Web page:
Marona’s Fantastic Tale (2019) ☆☆☆1/2(3.5/4): A dog’s life

French animation feature film “Marona’s Fantastic Tale” is a remarkable piece of work to be admired and appreciated for many good reasons. While there is a certain undercurrent of sadness and melancholy around its story and characters, the film often dazzles and exalts us with a series of fantastic visual moments, and then it somehow brings out genuine poignancy as heading toward its predetermined finale along with its canine heroine.

The story begins with the unfortunate death of a female dog of mixed breed, who is called Marona (voiced by Lizzie Brocheré) at this point. As she is dying on the ground, Marona’s fading mind comes to reflect on her whole life from the beginning to the end, and she accordingly begins to tell us about how she was moved from one owner to another throughout her whole life.

At first, Marona was one of the nine love puppies born between an arrogant male dog of pure breed and a gentle female dog of mixed breed, and she was called ‘Nine’ simply because she was the youngest one in the bunch. While she was happy along with her other siblings under their mother’s loving care, Marona was soon taken to the owner of her father, who, not so surprisingly, did not pay much attention to her right from the first day with her.

Anyway, her father’s owner eventually comes to abandon Marona, who helplessly wanders around here and there in the city until she happens to be taken to a young struggling acrobat named Manoe (voiced by Bruno Salomone). Although his attic residence looks small and shabby to say the least, Manole sincerely takes care of Marona, and Manora, who is now called Ana at this point, is just happy to receive lots of love and attention from her new owner. She often watches Manole going through a number of smooth and graceful physical movements, and these moments are vividly and colorfully presented on the screen via stylish animation style. While many objects and human figures in the film are broadly simplified or exaggerated, they are undeniably memorable to say the least, and the overall result often feels like being immersed into a series of wild modern art paintings.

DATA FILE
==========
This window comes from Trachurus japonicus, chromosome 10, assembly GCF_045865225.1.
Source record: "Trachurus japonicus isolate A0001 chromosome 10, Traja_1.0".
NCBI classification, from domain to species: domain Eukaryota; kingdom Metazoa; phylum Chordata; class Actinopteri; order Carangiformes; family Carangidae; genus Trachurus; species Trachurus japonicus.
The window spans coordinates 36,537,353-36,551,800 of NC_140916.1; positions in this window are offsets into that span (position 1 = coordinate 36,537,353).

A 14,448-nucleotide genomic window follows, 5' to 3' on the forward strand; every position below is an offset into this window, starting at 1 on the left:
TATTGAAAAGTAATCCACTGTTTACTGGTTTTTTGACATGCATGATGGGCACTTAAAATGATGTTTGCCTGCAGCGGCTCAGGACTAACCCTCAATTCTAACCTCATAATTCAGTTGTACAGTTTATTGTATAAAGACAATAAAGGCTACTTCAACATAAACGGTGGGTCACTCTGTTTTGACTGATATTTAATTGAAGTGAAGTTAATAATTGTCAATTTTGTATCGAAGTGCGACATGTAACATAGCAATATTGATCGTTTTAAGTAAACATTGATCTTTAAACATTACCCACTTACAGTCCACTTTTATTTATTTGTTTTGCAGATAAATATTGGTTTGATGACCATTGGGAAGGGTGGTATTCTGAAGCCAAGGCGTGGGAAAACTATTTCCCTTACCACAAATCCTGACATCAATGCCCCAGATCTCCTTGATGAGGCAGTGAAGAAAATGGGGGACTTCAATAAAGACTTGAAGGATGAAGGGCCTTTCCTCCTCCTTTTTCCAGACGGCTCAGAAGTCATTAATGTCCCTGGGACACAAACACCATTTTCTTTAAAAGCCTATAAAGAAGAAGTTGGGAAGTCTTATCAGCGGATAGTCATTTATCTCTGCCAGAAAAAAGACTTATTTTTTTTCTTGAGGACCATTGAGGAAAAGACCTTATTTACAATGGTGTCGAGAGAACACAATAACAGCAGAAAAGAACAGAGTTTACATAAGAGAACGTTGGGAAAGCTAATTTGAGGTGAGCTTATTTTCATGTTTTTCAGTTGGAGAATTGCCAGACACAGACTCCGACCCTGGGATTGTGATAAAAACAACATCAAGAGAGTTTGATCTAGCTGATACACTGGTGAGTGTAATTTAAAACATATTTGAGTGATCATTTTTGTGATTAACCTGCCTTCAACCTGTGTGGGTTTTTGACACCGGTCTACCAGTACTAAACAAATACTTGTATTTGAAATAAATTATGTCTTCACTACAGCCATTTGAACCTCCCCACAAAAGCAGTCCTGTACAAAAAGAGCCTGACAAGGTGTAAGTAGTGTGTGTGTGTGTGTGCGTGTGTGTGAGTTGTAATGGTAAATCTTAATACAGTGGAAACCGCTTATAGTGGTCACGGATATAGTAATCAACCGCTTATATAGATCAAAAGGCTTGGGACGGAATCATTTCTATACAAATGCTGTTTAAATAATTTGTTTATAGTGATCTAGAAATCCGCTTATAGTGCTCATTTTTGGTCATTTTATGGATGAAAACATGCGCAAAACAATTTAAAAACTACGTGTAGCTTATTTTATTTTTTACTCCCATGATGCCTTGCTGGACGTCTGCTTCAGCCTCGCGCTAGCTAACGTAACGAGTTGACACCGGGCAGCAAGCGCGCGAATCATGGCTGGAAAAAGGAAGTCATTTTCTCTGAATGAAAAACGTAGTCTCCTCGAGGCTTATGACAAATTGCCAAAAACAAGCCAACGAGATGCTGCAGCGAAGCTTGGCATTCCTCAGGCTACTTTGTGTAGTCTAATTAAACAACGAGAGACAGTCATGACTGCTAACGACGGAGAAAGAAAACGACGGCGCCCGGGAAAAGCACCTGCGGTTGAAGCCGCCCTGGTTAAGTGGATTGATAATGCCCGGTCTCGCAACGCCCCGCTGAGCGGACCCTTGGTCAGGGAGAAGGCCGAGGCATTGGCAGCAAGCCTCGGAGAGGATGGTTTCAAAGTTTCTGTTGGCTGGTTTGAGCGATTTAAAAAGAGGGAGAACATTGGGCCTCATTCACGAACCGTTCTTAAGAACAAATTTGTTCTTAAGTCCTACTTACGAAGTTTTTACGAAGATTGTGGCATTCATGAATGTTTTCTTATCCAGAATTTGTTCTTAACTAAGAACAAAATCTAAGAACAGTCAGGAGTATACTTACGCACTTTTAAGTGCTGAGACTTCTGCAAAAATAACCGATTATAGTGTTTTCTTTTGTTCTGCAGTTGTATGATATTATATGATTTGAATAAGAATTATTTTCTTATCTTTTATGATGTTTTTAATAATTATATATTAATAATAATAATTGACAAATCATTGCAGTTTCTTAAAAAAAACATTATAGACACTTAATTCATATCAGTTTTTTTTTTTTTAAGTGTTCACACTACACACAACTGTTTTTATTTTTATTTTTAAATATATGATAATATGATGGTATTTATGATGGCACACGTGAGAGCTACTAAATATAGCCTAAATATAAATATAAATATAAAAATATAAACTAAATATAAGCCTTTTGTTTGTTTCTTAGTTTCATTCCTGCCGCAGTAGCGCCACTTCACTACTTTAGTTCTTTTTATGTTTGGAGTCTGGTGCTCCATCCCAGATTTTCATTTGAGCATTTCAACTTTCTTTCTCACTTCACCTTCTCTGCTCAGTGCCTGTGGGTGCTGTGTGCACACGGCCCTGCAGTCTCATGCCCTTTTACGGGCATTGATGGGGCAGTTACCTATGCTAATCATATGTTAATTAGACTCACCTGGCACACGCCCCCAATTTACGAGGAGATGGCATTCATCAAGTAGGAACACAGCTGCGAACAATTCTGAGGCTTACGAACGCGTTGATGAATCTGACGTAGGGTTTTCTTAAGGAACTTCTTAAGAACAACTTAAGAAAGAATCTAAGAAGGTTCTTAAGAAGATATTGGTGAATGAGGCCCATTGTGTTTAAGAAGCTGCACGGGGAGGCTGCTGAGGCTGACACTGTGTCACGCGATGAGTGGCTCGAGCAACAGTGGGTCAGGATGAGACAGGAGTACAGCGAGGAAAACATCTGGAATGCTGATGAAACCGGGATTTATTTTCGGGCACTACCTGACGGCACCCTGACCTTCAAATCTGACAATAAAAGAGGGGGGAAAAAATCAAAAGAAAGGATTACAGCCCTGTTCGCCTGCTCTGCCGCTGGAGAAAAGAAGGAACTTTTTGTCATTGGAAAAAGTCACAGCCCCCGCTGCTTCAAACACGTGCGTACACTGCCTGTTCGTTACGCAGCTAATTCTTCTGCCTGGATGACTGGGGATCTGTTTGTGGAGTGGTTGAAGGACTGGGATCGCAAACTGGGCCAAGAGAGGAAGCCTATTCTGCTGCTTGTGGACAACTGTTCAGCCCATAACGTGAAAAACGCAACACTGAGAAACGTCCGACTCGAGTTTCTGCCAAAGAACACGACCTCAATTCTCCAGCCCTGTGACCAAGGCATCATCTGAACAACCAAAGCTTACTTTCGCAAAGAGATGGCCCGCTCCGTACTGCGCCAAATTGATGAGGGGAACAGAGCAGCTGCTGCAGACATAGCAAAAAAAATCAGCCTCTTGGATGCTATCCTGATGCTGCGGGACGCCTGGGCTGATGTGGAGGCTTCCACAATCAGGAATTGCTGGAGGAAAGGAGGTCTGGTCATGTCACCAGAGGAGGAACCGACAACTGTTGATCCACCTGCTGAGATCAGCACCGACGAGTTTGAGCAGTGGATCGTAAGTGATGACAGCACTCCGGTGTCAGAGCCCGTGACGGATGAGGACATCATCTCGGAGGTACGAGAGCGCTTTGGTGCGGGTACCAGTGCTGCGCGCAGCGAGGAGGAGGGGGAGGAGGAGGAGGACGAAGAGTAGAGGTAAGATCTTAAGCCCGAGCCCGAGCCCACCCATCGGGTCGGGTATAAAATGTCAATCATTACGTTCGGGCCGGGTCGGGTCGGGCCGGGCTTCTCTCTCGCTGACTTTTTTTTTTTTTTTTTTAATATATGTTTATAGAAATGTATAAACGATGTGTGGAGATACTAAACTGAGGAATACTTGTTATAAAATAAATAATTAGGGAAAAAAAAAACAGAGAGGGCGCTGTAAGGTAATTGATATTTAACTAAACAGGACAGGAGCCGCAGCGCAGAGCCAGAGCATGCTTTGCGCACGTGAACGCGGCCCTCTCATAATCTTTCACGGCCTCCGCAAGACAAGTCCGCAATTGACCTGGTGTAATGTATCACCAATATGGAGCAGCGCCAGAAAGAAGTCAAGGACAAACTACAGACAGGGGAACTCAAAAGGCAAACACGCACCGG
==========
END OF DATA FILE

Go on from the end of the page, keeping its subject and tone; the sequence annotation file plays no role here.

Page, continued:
While Manole becomes more attached to Marona day by day, Marona comes to discern that her presence has unintentionally prevented Manole from moving onto the next possible step of his career, so she decides to leave Manole’s residence on one day. Again, she aimlessly wanders around in the city, and then she finds a spot which looks good as a temporary shelter for her, and that is how she comes to encounter Istvan (voiced by Thierry Hancisse), a hulking dude who turns out to be quite soft-hearted in contrast. While Istvan and other workers busily work at the spot which happens to be a new construction site, the film switches onto a different animation style represented by numerous straight lines and various geometrical objects, and we later get a brief nightmarish moment which terrifies Marona before she is eventually taken to Istvan’s apartment.

Now called “Sara”, Marona tries to get accustomed to her new owner, but, of course, her new situation turns out to be as problematic as the previous one. Istvan initially thinks that Marona will be a good companion for his ailing mother, but, alas, that leads to a disastrous outcome which makes him send his mother to a facility for old people in the end. When he begins to live with his girlfriend after that, it is quite apparent to us from the beginning that she is your average self-absorbed lady, and she quickly gets tired of raising Marona with her boyfriend even though she promises to him that she will take care of Marona as well as she can.

When his girlfriend finally suggests that they should get rid of Marona, Istvan naturally objects to that, but it does not take much time for his girlfriend to persuade him to do that, and Marona is not so surprised at all. At least, she is subsequently found by a young girl named Solange (voiced by Nathalie Boutefeu), who stubbornly insists to her single mother and grumpy grandfather that they should keep Marona in their small apartment.

However, Solange turns out to be not an ideal dog owner just like Marona’s previous owners. As growing up more, she is often distracted by many other things in her adolescent life, and, to our little amusement, Marona finds herself getting more care and attention from Solange’s mother and grandfather, who begrudgingly admits to himself (and us) at one point later in the story that he actually cares a lot about Marona, though she has not been on good terms with his equally grumpy cat.

As steadily sticking to her canine heroine’s viewpoint as much as possible, director/writer Anca Damia lets us emphasize more with her canine heorine along the story, and that is why the expected finale is delivered with a considerable emotional effect for us. Thanks to Damia’s thoughtful restraint, this part does not look as horrible as you think, but its tragic aspect is still clearly conveyed to us nonetheless, and you will come to feel more compassion to many pet dogs out there when the film is over.

On the whole, “Marona’s Fantastic Tale” is alternatively exciting and touching due to its first-rate cell animation style as well as its empathetic storytelling, and it surely surpasses whatever I saw from many of digital animation products I saw during recent years. In my humble opinion, this is one of the best animation films of this year, and I strongly recommend you not to miss this small but precious gem.

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1 Response to Marona’s Fantastic Tale (2019) ☆☆☆1/2(3.5/4): A dog’s life

  1. Pingback: 10 movies of 2020 – and more: Part 2 | Seongyong's Private Place

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